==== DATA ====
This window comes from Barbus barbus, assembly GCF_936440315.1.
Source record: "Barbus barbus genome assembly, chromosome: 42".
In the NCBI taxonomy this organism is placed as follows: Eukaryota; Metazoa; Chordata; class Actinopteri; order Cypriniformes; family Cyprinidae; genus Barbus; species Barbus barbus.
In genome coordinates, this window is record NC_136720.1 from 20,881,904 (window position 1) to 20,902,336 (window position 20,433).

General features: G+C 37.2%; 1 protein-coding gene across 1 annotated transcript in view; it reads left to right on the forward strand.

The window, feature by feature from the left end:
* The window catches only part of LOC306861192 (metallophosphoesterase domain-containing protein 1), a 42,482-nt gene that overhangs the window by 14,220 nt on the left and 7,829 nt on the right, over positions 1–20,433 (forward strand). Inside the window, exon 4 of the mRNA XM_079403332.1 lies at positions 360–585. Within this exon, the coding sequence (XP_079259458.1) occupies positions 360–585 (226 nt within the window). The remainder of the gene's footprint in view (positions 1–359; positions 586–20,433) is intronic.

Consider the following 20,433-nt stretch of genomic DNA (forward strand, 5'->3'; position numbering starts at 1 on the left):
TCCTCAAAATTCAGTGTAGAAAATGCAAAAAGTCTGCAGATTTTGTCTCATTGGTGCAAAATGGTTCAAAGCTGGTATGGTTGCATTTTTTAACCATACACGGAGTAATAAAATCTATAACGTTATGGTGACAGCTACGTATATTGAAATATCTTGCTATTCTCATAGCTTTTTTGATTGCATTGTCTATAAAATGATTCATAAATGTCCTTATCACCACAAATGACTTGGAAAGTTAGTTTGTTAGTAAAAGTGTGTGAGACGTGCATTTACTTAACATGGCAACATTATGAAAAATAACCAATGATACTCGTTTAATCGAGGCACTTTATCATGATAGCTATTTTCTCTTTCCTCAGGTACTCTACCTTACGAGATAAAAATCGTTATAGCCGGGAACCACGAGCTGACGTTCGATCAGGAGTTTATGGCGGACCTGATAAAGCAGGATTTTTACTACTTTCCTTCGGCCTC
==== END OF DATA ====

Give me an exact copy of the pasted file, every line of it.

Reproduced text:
This window comes from Barbus barbus, assembly GCF_936440315.1.
Source record: "Barbus barbus genome assembly, chromosome: 42".
In the NCBI taxonomy this organism is placed as follows: Eukaryota; Metazoa; Chordata; class Actinopteri; order Cypriniformes; family Cyprinidae; genus Barbus; species Barbus barbus.
In genome coordinates, this window is record NC_136720.1 from 20,881,904 (window position 1) to 20,902,336 (window position 20,433).

General features: G+C 37.2%; 1 protein-coding gene across 1 annotated transcript in view; it reads left to right on the forward strand.

The window, feature by feature from the left end:
* The window catches only part of LOC306861192 (metallophosphoesterase domain-containing protein 1), a 42,482-nt gene that overhangs the window by 14,220 nt on the left and 7,829 nt on the right, over positions 1–20,433 (forward strand). Inside the window, exon 4 of the mRNA XM_079403332.1 lies at positions 360–585. Within this exon, the coding sequence (XP_079259458.1) occupies positions 360–585 (226 nt within the window). The remainder of the gene's footprint in view (positions 1–359; positions 586–20,433) is intronic.

Consider the following 20,433-nt stretch of genomic DNA (forward strand, 5'->3'; position numbering starts at 1 on the left):
TCCTCAAAATTCAGTGTAGAAAATGCAAAAAGTCTGCAGATTTTGTCTCATTGGTGCAAAATGGTTCAAAGCTGGTATGGTTGCATTTTTTAACCATACACGGAGTAATAAAATCTATAACGTTATGGTGACAGCTACGTATATTGAAATATCTTGCTATTCTCATAGCTTTTTTGATTGCATTGTCTATAAAATGATTCATAAATGTCCTTATCACCACAAATGACTTGGAAAGTTAGTTTGTTAGTAAAAGTGTGTGAGACGTGCATTTACTTAACATGGCAACATTATGAAAAATAACCAATGATACTCGTTTAATCGAGGCACTTTATCATGATAGCTATTTTCTCTTTCCTCAGGTACTCTACCTTACGAGATAAAAATCGTTATAGCCGGGAACCACGAGCTGACGTTCGATCAGGAGTTTATGGCGGACCTGATAAAGCAGGATTTTTACTACTTTCCTTCGGCCTC